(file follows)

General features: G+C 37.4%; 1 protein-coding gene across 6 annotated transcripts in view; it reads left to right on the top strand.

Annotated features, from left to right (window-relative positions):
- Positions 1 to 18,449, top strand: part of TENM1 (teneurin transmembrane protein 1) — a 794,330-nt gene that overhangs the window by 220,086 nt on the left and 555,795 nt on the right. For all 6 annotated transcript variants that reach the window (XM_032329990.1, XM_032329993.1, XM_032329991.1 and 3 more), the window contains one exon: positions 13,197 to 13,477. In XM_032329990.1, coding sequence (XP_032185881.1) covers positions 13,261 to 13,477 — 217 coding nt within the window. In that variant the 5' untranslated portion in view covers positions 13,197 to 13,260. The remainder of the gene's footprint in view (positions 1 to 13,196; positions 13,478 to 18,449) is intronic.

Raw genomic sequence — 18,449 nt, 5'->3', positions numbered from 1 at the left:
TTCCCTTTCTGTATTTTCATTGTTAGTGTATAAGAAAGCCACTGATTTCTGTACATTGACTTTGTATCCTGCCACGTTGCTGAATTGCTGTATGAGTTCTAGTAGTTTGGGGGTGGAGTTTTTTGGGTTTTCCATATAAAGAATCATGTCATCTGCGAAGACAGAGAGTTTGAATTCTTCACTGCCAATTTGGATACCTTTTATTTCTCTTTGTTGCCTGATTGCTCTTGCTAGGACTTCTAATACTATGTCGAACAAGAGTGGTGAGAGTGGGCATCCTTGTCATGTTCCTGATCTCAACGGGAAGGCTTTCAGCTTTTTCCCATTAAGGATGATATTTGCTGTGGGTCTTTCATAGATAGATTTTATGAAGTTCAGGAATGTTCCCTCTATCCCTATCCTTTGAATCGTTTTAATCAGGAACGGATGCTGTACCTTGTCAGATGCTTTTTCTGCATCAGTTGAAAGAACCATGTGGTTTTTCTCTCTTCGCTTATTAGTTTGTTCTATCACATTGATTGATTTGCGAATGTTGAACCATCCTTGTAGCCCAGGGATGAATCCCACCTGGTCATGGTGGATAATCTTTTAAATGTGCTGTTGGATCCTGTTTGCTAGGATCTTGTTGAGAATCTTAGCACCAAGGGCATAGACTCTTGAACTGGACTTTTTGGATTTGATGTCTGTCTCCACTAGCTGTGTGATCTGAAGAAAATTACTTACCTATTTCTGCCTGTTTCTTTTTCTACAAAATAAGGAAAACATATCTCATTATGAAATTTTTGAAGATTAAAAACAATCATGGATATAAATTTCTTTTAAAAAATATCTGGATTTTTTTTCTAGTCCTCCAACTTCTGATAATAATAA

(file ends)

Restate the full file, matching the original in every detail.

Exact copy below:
General features: G+C 37.4%; 1 protein-coding gene across 6 annotated transcripts in view; it reads left to right on the top strand.

Annotated features, from left to right (window-relative positions):
- Positions 1 to 18,449, top strand: part of TENM1 (teneurin transmembrane protein 1) — a 794,330-nt gene that overhangs the window by 220,086 nt on the left and 555,795 nt on the right. For all 6 annotated transcript variants that reach the window (XM_032329990.1, XM_032329993.1, XM_032329991.1 and 3 more), the window contains one exon: positions 13,197 to 13,477. In XM_032329990.1, coding sequence (XP_032185881.1) covers positions 13,261 to 13,477 — 217 coding nt within the window. In that variant the 5' untranslated portion in view covers positions 13,197 to 13,260. The remainder of the gene's footprint in view (positions 1 to 13,196; positions 13,478 to 18,449) is intronic.

Raw genomic sequence — 18,449 nt, 5'->3', positions numbered from 1 at the left:
TTCCCTTTCTGTATTTTCATTGTTAGTGTATAAGAAAGCCACTGATTTCTGTACATTGACTTTGTATCCTGCCACGTTGCTGAATTGCTGTATGAGTTCTAGTAGTTTGGGGGTGGAGTTTTTTGGGTTTTCCATATAAAGAATCATGTCATCTGCGAAGACAGAGAGTTTGAATTCTTCACTGCCAATTTGGATACCTTTTATTTCTCTTTGTTGCCTGATTGCTCTTGCTAGGACTTCTAATACTATGTCGAACAAGAGTGGTGAGAGTGGGCATCCTTGTCATGTTCCTGATCTCAACGGGAAGGCTTTCAGCTTTTTCCCATTAAGGATGATATTTGCTGTGGGTCTTTCATAGATAGATTTTATGAAGTTCAGGAATGTTCCCTCTATCCCTATCCTTTGAATCGTTTTAATCAGGAACGGATGCTGTACCTTGTCAGATGCTTTTTCTGCATCAGTTGAAAGAACCATGTGGTTTTTCTCTCTTCGCTTATTAGTTTGTTCTATCACATTGATTGATTTGCGAATGTTGAACCATCCTTGTAGCCCAGGGATGAATCCCACCTGGTCATGGTGGATAATCTTTTAAATGTGCTGTTGGATCCTGTTTGCTAGGATCTTGTTGAGAATCTTAGCACCAAGGGCATAGACTCTTGAACTGGACTTTTTGGATTTGATGTCTGTCTCCACTAGCTGTGTGATCTGAAGAAAATTACTTACCTATTTCTGCCTGTTTCTTTTTCTACAAAATAAGGAAAACATATCTCATTATGAAATTTTTGAAGATTAAAAACAATCATGGATATAAATTTCTTTTAAAAAATATCTGGATTTTTTTTCTAGTCCTCCAACTTCTGATAATAATAA